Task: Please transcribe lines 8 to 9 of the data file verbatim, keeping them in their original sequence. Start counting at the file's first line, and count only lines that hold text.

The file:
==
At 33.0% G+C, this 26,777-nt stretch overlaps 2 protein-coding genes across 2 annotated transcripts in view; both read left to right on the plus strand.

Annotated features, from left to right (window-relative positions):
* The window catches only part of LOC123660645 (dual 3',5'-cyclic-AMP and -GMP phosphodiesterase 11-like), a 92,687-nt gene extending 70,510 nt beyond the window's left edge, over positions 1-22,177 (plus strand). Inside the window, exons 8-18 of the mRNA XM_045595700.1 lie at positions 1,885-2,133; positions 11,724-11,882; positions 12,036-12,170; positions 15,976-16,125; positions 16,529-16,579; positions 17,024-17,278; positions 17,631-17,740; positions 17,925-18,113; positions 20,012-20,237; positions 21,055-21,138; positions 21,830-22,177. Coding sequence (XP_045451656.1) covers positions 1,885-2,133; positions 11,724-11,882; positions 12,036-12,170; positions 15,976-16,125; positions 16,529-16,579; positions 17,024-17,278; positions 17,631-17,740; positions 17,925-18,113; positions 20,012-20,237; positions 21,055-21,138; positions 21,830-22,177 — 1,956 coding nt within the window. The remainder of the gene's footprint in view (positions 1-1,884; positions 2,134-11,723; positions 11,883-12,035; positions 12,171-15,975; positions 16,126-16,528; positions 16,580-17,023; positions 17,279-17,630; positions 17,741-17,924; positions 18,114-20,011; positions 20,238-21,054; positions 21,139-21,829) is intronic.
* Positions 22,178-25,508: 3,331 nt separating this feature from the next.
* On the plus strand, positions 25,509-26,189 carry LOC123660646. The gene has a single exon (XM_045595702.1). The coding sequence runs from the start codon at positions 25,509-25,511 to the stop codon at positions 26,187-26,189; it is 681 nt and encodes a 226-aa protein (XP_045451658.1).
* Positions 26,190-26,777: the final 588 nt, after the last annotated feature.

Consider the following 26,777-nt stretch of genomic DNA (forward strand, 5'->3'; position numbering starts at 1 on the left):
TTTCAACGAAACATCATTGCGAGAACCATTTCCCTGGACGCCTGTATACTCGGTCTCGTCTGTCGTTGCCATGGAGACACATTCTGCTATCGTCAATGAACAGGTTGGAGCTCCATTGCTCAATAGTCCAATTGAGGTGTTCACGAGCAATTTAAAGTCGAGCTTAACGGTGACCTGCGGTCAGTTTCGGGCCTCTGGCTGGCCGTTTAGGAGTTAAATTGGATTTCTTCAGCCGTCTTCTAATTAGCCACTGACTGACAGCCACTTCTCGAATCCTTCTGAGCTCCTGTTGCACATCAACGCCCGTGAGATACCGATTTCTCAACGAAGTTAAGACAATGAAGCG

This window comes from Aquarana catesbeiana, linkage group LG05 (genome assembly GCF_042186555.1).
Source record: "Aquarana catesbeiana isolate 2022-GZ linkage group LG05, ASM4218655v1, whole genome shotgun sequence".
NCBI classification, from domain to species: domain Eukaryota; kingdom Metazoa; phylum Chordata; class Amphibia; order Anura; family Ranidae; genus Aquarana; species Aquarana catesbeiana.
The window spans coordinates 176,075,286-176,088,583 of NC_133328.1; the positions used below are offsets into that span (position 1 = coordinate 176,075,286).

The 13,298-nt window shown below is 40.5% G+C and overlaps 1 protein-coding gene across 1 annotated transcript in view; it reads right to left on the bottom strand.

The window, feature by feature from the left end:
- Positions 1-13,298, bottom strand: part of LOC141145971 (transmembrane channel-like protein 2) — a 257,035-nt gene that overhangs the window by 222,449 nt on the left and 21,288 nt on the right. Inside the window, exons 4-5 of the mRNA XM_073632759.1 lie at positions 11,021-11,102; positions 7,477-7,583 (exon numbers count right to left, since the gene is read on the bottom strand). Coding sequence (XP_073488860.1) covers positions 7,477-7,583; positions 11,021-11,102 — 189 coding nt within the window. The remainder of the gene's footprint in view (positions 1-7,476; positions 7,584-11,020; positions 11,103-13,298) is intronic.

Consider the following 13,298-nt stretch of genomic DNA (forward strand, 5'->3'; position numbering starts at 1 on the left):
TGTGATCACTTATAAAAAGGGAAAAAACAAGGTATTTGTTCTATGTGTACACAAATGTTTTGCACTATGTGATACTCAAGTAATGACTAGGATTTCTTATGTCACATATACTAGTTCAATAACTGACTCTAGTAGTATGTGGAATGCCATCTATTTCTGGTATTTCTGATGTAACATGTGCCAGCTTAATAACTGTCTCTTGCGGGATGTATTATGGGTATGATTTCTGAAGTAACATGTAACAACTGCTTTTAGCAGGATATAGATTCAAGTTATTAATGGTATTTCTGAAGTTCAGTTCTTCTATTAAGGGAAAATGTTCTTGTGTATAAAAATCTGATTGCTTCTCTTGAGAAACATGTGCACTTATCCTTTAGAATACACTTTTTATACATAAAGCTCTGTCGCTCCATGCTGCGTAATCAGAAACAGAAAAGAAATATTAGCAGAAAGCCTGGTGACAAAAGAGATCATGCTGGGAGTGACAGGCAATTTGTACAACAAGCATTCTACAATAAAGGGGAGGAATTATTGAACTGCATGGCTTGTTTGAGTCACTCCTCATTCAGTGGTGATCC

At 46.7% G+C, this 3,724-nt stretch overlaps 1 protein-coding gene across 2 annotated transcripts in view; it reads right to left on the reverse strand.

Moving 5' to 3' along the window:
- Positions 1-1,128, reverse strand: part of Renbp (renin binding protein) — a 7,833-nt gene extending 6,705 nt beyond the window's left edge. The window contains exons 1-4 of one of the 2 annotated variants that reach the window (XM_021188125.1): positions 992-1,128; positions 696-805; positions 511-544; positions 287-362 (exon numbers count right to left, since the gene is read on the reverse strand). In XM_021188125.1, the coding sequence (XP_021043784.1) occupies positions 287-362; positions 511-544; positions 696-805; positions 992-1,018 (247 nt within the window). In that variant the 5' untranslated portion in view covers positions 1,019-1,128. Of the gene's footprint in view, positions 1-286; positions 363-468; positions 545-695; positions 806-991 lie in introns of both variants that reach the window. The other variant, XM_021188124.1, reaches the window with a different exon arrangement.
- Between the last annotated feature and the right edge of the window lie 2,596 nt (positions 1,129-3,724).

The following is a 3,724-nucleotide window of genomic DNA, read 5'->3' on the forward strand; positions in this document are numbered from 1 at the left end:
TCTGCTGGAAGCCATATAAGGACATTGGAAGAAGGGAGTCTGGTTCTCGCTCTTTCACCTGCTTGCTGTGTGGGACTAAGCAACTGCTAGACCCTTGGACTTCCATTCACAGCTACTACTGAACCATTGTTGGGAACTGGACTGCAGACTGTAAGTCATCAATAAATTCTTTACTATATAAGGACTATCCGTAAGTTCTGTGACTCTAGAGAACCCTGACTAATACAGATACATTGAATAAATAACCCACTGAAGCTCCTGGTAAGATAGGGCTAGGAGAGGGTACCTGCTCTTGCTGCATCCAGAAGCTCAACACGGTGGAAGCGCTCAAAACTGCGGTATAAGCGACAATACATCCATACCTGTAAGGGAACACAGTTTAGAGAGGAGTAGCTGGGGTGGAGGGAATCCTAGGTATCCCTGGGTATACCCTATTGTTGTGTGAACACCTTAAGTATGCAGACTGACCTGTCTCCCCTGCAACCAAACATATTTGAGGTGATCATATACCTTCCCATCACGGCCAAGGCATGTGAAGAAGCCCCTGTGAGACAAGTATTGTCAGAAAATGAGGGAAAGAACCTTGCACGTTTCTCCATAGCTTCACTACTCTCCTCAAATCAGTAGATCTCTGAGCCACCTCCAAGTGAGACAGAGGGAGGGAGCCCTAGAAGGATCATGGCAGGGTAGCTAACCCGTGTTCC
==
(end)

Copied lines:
TTTCAACGAAACATCATTGCGAGAACCATTTCCCTGGACGCCTGTATACTCGGTCTCGTCTGTCGTTGCCATGGAGACACATTCTGCTATCGTCAATGAACAGGTTGGAGCTCCATTGCTCAATAGTCCAATTGAGGTGTTCACGAGCAATTTAAAGTCGAGCTTAACGGTGACCTGCGGTCAGTTTCGGGCCTCTGGCTGGCCGTTTAGGAGTTAAATTGGATTTCTTCAGCCGTCTTCTAATTAGCCACTGACTGACAGCCACTTCTCGAATCCTTCTGAGCTCCTGTTGCACATCAACGCCCGTGAGATACCGATTTCTCAACGAAGTTAAGACAATGAAGCG

This window comes from Aquarana catesbeiana, linkage group LG05 (genome assembly GCF_042186555.1).